The Morris Arts and Crafts mantel
This Arts and crafts style mantel that we manufacture in Manchester is a faithful copy of a 1910 mantel originally came from Southern Scotland. The influence of the Glasgow School of Art, and of Charles Rennie Mackintosh in particular are obvious.
The mantel itself features a delicately tapering, free standing square section columns that stand in front of the main mantel body. The mantel's frieze has a central "demi- lune" rounded shelf supported by a single bracket over the fireplace opening. On either side of the mantel shelf is hand carved detailing . This rose-derived carving detail is hand carved by a local Stockport craftsman.
The original was in a brown mahogany, but almost all the reproductions of it that we have made have been in oak. The european or north american oak that we use is fairly well guaranteed to have come from a managed forest that will be replanted.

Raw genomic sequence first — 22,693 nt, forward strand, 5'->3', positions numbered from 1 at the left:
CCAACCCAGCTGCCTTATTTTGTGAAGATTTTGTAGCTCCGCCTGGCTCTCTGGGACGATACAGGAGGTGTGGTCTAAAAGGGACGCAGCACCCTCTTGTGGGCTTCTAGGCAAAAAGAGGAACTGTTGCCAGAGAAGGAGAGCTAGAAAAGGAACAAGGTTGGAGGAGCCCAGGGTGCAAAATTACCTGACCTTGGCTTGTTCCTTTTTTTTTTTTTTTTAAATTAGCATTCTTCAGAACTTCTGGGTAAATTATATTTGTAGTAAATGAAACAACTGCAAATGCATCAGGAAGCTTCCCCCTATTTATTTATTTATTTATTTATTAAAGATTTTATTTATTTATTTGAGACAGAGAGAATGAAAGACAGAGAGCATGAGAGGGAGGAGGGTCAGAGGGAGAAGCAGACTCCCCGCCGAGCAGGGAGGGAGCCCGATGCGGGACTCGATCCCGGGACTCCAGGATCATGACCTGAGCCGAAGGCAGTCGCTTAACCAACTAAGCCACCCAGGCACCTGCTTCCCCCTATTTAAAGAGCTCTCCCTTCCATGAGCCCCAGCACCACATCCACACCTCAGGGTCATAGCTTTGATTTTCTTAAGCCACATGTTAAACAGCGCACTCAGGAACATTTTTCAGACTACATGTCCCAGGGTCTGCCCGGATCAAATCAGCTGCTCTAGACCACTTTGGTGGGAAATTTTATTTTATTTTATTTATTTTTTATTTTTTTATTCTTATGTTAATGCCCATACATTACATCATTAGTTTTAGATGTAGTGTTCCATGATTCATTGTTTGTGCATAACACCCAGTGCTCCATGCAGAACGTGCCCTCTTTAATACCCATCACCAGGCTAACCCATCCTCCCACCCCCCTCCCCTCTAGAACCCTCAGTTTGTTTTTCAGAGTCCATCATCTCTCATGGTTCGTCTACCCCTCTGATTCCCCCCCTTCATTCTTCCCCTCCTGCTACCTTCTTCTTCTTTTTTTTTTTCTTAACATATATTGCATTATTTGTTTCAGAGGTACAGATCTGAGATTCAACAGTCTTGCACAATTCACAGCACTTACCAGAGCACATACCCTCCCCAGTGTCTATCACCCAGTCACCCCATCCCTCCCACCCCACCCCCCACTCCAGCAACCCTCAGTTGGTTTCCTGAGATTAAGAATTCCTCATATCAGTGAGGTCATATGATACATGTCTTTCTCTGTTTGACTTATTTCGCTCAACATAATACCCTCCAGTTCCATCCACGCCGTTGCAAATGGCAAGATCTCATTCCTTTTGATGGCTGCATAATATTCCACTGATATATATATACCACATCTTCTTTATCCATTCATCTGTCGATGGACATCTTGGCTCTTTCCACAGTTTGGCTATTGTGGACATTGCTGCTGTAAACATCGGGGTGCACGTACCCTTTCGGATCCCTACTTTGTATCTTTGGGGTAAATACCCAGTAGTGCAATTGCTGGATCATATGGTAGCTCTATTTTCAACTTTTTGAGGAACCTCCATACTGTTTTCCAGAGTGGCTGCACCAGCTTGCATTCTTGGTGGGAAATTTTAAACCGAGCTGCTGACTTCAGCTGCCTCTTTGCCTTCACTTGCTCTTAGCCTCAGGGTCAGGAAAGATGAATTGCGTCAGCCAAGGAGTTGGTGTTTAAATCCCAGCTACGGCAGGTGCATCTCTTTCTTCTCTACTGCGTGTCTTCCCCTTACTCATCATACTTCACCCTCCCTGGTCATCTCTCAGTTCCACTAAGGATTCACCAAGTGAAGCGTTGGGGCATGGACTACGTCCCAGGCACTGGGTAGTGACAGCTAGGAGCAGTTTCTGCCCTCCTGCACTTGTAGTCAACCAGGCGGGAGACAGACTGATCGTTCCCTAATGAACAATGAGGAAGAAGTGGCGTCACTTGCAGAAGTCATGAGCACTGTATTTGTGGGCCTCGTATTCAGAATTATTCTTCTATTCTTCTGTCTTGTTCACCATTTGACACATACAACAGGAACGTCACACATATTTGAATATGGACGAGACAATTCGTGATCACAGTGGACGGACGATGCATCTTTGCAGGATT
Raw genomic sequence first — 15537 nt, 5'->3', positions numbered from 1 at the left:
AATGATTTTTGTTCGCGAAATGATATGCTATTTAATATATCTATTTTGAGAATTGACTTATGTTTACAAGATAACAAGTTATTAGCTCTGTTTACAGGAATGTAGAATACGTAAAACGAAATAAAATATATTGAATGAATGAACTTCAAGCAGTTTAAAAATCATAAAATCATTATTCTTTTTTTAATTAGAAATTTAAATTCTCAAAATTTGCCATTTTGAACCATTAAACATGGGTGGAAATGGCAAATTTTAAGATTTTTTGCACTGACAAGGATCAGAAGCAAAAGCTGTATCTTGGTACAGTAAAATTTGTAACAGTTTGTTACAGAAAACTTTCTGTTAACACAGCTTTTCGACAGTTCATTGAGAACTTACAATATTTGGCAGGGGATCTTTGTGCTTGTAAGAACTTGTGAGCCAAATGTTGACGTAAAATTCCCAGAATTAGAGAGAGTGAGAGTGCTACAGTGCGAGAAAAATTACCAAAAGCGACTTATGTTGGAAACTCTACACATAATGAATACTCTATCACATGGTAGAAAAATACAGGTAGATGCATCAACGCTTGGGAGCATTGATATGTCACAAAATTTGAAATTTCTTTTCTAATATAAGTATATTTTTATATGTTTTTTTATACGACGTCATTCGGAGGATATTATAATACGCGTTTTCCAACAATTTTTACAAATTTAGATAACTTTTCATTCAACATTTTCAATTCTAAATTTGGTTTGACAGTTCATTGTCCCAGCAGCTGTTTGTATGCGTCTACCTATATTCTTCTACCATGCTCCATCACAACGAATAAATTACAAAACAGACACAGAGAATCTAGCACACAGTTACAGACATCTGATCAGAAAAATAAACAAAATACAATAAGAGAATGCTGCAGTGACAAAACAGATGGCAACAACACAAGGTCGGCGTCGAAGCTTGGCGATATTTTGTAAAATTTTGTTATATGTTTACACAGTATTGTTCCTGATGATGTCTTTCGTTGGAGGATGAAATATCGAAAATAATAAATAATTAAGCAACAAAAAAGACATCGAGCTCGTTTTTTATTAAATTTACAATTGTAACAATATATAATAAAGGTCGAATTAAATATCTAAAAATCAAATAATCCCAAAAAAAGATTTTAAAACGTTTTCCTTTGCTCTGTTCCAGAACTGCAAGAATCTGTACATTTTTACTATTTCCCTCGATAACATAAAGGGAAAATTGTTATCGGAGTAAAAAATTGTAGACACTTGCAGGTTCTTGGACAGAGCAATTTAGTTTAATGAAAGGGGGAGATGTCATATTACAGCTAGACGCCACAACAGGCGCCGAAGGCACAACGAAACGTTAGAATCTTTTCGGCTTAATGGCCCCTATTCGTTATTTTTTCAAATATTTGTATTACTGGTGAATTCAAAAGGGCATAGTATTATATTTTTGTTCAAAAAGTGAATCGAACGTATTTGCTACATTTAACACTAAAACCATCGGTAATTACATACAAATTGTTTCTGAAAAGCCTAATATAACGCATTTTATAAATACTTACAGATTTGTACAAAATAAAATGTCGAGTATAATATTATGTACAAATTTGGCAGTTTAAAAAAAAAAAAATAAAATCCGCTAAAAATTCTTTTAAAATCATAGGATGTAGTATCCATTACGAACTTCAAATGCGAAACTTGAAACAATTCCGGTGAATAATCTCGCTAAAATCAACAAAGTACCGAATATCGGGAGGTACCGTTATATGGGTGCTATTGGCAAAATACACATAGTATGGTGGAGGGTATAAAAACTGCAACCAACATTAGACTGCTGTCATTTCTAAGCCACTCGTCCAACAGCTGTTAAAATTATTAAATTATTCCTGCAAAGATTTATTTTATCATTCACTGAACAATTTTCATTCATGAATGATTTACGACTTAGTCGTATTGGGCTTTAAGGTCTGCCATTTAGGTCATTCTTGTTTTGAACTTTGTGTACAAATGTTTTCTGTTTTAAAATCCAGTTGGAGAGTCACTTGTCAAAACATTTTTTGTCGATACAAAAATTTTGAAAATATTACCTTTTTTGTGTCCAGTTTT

We have come across other original versions of this mantel that feature grooved columns. These can and have been incorporated into the design according to customers wishes.
This fireplace mantel is sold most often with our tiled Edwardian arch insert, but it also suits original beaten copper fireplace inserts that are very much in that Arts and Crafts tradition.
By 1910, tiled interiors for wooden mantels were quickly replacing the cast iron inserts so popular in late Victorian times. With a well crafted mantel such as this, a mass produced fireplace made in cast iron would been seen as a something of a travesty, one of the central tenets of the Arts and Crafts movement being the hand-worked character of the design.
Hearths in the Edwardian era were almost always tiled, and finished level with the floorboards often surrounded with a fender of some description.